Concerned rumblings about the decline of the dollar as the international currency of choice have a long pedigree. (See reports from 1999, 2003, early 2009). Few would deny it's a real trend, particularly with the head of the World Bank making the same prediction as recently as last week. But the latest news --that China, Russia, and Middle East nations may be plotting to stop using American currency for oil trades--is being greeted with skepticism by some econopundits. Why?

Many argue that the report is thinly sourced, that the news is hardly groundbreaking, and that such a move--if it were true--might be welcome for causing U.S. exports to surge. Though there is still a strain of concern, the overwhelming reaction among financial analysts is that the shift away from greenbacks is slow, inevitable, and somewhat beneficial. Their reactions to the report:

  • If True, U.S. Has Most to Gain From Dollar Decline, says Edward Harrison at Credit Writedowns. "Is it curtains for the US currency? Maintain a healthy dose of scepticism. But, I will say this: if the dollar does decline, Bernanke and the gang will be high-fiving it up and down the corridors of Washington because the dirty little secret is the U.S. wants currency depreciation. Policy makers in America want inflation. This gets them out of a policy cul-de-sac and certainly helps the U.S. to increase savings without government deficits via an invigorated export sector."
  • Not Novel, But It's True That Dollar Is on the Outs, says Yves Smith at Naked Capitalism. "Many US commentators blithely asset that the US does not need to worry about the reserve currency status of the dollar, since there is allegedly no ready substitute. Yet those arguments ignore the fact that there has already been movement away from the greenback...Another chip away at the dollar's standing is a effort underway by the Gulf States plus China, Russia, Japan and France to denominate oil sales not in dollars but a basket of currencies. Note this is not completely novel; Iran's oil sales to Japan are quoted in yen."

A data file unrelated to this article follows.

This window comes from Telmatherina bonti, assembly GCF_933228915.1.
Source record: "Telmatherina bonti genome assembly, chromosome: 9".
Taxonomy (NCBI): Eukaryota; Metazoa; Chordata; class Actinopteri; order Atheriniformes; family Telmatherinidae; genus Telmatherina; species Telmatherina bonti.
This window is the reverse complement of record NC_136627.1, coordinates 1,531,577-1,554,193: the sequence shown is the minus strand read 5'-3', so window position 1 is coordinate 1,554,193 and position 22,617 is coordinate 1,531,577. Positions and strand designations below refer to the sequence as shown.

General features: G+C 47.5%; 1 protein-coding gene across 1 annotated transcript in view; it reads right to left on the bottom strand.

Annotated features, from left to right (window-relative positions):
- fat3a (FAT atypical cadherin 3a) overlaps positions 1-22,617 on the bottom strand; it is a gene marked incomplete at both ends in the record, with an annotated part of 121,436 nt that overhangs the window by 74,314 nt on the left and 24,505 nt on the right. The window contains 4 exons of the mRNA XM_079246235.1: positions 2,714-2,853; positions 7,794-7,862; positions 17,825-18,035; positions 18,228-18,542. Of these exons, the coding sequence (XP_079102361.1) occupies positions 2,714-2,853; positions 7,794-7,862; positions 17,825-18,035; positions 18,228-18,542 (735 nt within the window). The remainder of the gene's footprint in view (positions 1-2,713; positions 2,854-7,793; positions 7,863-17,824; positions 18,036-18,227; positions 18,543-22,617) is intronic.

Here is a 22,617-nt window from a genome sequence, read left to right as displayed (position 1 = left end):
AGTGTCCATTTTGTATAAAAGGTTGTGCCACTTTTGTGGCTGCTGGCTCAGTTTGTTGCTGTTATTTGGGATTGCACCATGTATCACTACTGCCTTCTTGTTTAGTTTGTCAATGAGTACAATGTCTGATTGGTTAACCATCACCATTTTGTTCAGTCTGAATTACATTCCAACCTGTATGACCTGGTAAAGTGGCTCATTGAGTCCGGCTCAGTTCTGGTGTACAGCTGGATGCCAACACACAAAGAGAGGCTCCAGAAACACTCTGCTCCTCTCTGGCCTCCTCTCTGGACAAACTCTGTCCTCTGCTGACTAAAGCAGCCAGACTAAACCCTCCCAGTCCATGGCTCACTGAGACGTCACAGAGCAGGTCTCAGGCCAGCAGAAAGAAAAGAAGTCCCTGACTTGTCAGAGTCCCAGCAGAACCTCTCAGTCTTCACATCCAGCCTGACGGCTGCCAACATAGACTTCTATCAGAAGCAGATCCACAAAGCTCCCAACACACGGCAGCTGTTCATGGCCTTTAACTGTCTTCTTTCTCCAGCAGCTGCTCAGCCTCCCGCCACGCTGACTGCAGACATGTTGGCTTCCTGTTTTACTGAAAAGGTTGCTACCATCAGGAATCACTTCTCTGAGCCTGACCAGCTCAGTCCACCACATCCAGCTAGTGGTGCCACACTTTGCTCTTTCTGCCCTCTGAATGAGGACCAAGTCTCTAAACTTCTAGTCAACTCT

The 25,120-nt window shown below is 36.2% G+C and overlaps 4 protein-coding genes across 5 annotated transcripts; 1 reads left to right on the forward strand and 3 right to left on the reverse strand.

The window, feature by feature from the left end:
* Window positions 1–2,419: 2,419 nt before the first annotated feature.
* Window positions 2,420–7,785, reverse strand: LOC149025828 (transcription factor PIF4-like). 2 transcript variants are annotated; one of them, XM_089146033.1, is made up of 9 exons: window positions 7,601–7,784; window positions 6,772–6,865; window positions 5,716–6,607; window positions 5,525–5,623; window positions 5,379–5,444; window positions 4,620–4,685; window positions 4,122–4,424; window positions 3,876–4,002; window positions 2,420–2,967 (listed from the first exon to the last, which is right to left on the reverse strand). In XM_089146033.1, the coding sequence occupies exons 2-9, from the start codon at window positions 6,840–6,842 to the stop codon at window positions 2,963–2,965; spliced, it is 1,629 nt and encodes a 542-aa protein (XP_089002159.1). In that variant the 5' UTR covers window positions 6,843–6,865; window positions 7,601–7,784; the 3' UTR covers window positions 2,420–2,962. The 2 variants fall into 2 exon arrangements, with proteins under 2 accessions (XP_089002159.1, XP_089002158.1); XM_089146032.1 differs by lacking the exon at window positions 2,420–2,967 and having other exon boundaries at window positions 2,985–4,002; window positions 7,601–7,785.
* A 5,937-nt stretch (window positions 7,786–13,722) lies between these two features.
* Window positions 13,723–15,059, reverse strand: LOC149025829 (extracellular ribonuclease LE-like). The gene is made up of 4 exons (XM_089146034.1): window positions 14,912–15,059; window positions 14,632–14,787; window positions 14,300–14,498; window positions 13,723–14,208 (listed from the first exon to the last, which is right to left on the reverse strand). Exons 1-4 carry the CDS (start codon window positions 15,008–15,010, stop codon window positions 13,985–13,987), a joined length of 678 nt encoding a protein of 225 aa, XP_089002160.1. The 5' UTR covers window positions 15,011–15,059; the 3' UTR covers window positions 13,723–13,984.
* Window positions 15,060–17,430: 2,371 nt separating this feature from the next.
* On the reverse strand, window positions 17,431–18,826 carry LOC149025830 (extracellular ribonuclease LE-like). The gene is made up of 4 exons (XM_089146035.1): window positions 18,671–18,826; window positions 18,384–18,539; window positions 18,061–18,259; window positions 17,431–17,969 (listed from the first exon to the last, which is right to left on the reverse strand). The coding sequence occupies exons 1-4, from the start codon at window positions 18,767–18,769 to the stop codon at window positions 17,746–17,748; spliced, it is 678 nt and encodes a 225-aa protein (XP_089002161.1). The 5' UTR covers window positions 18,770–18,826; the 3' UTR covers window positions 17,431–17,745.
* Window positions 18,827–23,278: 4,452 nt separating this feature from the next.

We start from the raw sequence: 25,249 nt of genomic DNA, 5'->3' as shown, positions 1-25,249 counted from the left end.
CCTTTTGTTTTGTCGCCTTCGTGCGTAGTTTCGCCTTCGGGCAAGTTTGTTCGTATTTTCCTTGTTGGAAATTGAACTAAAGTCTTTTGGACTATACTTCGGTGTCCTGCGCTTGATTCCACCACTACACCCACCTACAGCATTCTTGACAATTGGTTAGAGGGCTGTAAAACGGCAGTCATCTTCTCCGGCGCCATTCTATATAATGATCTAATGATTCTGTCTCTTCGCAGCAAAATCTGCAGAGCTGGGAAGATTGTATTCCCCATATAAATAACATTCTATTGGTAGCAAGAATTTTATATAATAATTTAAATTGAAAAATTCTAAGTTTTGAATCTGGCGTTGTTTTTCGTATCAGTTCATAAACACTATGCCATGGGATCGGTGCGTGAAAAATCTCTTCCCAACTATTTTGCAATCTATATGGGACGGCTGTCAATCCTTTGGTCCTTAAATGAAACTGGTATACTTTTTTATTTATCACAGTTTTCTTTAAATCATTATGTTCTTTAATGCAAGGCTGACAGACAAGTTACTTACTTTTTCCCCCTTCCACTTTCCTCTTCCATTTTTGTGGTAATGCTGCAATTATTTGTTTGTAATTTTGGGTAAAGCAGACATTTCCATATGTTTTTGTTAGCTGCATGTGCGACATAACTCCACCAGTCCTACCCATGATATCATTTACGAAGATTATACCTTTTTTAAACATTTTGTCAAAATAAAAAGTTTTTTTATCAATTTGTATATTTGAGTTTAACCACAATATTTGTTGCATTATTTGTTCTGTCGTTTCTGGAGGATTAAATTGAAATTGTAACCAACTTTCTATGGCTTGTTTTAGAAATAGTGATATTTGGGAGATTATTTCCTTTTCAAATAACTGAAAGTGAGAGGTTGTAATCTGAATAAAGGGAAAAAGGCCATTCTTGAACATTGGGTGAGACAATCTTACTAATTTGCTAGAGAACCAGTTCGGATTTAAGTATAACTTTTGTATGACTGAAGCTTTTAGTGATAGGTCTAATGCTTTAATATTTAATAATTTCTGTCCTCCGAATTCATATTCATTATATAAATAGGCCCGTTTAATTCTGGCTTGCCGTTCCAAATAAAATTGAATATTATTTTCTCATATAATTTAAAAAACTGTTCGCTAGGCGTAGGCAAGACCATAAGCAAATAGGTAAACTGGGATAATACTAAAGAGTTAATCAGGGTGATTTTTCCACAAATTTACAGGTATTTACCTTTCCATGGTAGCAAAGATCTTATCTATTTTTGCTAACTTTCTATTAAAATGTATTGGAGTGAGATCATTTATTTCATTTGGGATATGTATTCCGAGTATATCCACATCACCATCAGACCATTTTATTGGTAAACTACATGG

• 'Nothing But Meaningless Hype,' argues Mike Shedlock at Mish's Global Trend Analysis. "The idea is ridiculous. Saudi Arabia, China, Japan, and any other country can hold whatever reserves they want in whatever currencies they want regardless of the pricing unit of oil. Reserves are based on trade relationships not pricing units! Pricing oil in Euros (or even sillier - a basket of currencies) will not cause anything to happen. If pricing unit changes do happen, they will be a result of sentiment changes in regards to existing dollar hegemony and not the other way around. Dollar Armageddon is not coming over a pricing unit, nor did the US invade Iraq for that reason. The story is nothing meaningless hype."
  • Overreacting to a Long-Term Trend, writes Izabella Kaminska at FT Alphaville, offering an extensive rundown of reactions from stock analysts. "As we've stressed, denials have been coming out thick and fast from all the central banks involved. What's more, the concept of pricing oil in an alternative currency to the dollar is hardly a new one." Kaminska highlights reactions from finance professionals: "This is not new news of course, for such a change from dollar pricing to some other methodology has been discussed, rumoured, tossed about for months, but this time we note that Japan and France are involved in the meetings and that changes the tenor of the rumours entirely." Most others wrote variations on this line, proven wise by the decline in the dollar index: "Hardly that surprising."